"Nothing will convince you it's all superstition?"  Several glasses of Mr. Gregg's notorious punch put the next words into Peter's mouth.  "I'll tell you what, I shall prove to you that ghosts don't exist."

    "How?" she challenged him.

    "We shall go up to Stonehenge at midnight.  The Druids used to build huge fires at Halloween to drive off the evil spirits they believed were let loose at midnight by the god of the dead. Can you imagine any place or any time when ghosts are more likely to appear?"


    "Then if we are there and nothing materializes, you will have to believe that there is no such thing as a ghost."

    Her head cocked, she gave him a speculative look from beneath long lashes.  "Perhaps," she conceded.

    "You are not afraid?"

    "Papa says if ghosts exist they are immaterial beings who cannot harm the living."

    "Good enough.  You go and bob for apples while I make arrangements."

    "Bob for apples!  Not I.  My ringlets would dangle in the water."

    "That would be too dreadful for words.  Did you sleep in curl papers all night?"

    "No gentleman would ask such a question of a lady!  I shall go and dance with one of my other beaux."

    Peter watched her cross the room, slight and graceful in her high-waisted gown with its straight skirt and puff sleeves. Before she was half way to her mother's side, she was surrounded by friends, both male and female.  A moment later her father's curate led her onto the dance floor, where a country dance was about to start up.

(Ghost girl, Julie Campbell Doll Artist)

    How could she bring herself to stand up with such a wretched, stoop-shouldered fellow?  He would probably step on her toes—he was no better at dancing than he was at riding, and he couldn't drive a pair to save his life.  A whey-faced, mealy-mouthed flat, he didn't even know the difference between wheat and barley, and a boar in rut would send him scampering for...

    "Yellow with jealousy, Peter?"

    "Freddy, you are just the man I need."

    "No, no, old chap, can't challenge a man of God to a duel. Simply isn't done."

    "Not as my second, gudgeon.  Listen."  He drew his friend, nattily clad in primrose pantaloons and a wine-red coat, into a quiet corner.  "I'm taking Amelia up to Stonehenge at midnight to see the Druids."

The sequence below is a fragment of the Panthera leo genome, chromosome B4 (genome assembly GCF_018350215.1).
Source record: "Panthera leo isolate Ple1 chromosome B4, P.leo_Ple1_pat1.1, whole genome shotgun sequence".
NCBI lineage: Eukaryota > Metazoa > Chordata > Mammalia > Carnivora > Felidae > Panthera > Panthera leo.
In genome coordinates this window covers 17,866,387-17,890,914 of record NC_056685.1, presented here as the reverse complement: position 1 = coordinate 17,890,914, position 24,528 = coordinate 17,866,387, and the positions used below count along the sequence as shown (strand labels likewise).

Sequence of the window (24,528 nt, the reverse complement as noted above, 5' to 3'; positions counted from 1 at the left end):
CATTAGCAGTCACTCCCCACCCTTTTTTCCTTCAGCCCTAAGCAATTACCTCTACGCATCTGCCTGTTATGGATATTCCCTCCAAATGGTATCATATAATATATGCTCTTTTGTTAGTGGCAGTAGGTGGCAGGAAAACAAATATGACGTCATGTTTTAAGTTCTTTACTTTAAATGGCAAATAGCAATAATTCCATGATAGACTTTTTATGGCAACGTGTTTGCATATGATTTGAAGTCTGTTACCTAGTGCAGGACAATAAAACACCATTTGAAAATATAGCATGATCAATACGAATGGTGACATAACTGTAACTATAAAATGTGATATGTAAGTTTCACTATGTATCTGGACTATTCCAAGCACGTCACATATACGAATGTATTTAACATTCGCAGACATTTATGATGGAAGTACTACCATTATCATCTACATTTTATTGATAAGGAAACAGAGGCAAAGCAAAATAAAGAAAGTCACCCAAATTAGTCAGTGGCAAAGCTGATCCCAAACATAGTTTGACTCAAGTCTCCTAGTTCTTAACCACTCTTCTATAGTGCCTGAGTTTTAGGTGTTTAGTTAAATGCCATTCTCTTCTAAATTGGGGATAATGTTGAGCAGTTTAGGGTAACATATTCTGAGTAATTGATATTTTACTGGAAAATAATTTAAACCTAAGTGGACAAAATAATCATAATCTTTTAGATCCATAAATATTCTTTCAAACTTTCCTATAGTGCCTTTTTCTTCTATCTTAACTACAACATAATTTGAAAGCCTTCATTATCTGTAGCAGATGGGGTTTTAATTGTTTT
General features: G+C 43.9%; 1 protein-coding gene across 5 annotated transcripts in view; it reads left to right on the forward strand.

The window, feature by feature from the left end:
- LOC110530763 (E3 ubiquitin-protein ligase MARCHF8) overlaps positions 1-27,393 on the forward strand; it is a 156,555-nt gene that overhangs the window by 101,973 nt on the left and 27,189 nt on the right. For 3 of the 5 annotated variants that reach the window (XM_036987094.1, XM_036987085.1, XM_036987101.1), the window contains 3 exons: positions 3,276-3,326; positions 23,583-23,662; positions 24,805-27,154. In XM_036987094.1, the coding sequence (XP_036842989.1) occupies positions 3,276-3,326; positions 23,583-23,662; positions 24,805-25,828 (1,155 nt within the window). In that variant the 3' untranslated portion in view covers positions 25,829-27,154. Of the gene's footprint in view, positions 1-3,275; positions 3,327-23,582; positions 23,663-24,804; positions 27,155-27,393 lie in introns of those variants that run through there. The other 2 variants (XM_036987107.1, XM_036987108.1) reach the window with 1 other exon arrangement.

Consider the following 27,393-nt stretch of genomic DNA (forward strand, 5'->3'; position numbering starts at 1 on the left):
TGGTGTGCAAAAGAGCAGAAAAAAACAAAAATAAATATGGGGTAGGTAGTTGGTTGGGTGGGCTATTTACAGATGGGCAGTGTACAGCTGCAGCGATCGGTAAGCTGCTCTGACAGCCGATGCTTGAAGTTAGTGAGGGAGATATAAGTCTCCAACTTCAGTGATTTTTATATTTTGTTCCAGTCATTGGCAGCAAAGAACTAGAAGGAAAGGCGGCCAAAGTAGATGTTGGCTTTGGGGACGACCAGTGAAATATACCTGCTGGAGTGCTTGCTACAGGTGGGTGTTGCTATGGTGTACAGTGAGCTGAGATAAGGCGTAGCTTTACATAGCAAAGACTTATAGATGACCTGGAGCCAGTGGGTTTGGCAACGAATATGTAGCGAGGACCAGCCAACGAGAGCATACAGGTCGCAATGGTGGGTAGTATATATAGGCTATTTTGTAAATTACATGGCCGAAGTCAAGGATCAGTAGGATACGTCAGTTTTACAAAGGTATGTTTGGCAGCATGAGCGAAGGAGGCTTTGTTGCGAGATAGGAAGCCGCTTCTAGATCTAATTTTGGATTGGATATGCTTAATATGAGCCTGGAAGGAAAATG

"Haven't you read old Colt Hoare's stuff?  You know, Sir Richard, my father's friend over at Stourhead who's forever writing books about Wiltshire antiquities.  He proves pretty conclusively that Stonehenge was the chief Druid temple, and never mind those Banbury stories about the Romans or the Danes building the place."

    "Yes, but whoever built it, you are two thousand years too late to see them cavorting there," Freddy protested.

    "Not them, their ghosts.  It's the perfect place for ghosts. Remember when we read Caesar at school..."

    "Devil take it, you've never told Melly about the human sacrifices!"

    "Of course not--and she is Miss Blake to you."

    "You're not betrothed yet."

    "Not yet," said Peter smugly, "but believe me, we soon shall be after we have been seen alone together at Stonehenge in the middle of the night.  Now listen, will you?  Here is what I want you to do." 

(* See tomorrow's post/Day 4 for part 2 of Superstition!) -https://candidcanine.blogspot.com/2020/09/halloween-in-miniature-2020-4-halloween.html


👹 Carola Dunn is the author of some 60 books including the 23 book, 1920s-era Daisy Dalrymple mystery series, the four-book Cornish mysteries and a collection of Regency novels, plus novellas.. See her website for more on her writing. Her latest books include: 

 Buried in the Country: A Cornish Mystery (Book 4)  Eleanor Trewynn has retired to the relative quiet of a small town in Cornwall. But her quiet life is short-lived when, due to her experience, the Commonwealth Relations Office seeks her assistance in a secret conference taking place in a small hotel outside the historical village of Tintagel. With a raging storm having trapped everyone in the hotel, the stage is set for murder, and it’s up to Eleanor and her niece, Detective Sargent Megan Pencarrow to uncover the truth before more lives are lost.


👽 Julie Campbell makes incredible miniature dolls. See her Facebook photos and website.

💀 Dressed skeleton, Patricia PaulPatricia Paul Studio (FYI: Sign up for her newsletter and get a free set of mini book cover printies!)

👻 Christine Verstraete is an author and miniaturist. See Day 1 for contest and hint on my latest In Miniature Style - Halloween booklet and ebook!

👺 Debra Hinton loves the macabre side of miniatures. See more of her work at her FB page, Darkside Morbid Miniatures. Warning: not for the fainthearted. Also check out Kangley Hill Asylum.

💀 Other miniature creations by Meredith Paige and Angela Potts from the Haunted Orchid Dollhouse Club on FB.

👽 Animations: fg-a.comOther photos: Pixabay.com

👾 Continue the story on Day 4 -